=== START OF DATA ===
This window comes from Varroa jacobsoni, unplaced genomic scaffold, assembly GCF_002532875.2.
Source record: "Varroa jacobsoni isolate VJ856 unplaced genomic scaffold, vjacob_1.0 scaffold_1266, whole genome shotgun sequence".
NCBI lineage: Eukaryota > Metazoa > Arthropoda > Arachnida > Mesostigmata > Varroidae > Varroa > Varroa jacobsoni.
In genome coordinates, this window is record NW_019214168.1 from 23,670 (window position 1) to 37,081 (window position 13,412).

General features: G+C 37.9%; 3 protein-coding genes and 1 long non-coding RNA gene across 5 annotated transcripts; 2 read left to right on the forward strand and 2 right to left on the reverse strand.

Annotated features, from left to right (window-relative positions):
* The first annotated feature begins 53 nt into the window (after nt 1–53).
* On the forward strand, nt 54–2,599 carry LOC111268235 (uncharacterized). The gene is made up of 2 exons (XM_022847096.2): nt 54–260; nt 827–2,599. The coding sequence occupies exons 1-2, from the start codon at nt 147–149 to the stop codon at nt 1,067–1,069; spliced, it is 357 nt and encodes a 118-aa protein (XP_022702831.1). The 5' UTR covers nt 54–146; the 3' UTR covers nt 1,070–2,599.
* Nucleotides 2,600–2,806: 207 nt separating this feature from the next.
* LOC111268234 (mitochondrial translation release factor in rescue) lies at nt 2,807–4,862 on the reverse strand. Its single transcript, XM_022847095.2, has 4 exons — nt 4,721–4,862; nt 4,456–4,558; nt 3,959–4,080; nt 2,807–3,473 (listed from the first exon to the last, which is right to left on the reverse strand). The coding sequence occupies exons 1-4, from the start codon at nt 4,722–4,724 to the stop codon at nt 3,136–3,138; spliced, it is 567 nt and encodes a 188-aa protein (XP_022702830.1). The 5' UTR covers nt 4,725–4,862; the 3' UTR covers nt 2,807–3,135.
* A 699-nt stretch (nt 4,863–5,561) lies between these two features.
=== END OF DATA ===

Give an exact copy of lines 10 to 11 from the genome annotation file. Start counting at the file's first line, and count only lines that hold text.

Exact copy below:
* LOC111268234 (mitochondrial translation release factor in rescue) lies at nt 2,807–4,862 on the reverse strand. Its single transcript, XM_022847095.2, has 4 exons — nt 4,721–4,862; nt 4,456–4,558; nt 3,959–4,080; nt 2,807–3,473 (listed from the first exon to the last, which is right to left on the reverse strand). The coding sequence occupies exons 1-4, from the start codon at nt 4,722–4,724 to the stop codon at nt 3,136–3,138; spliced, it is 567 nt and encodes a 188-aa protein (XP_022702830.1). The 5' UTR covers nt 4,725–4,862; the 3' UTR covers nt 2,807–3,135.
* A 699-nt stretch (nt 4,863–5,561) lies between these two features.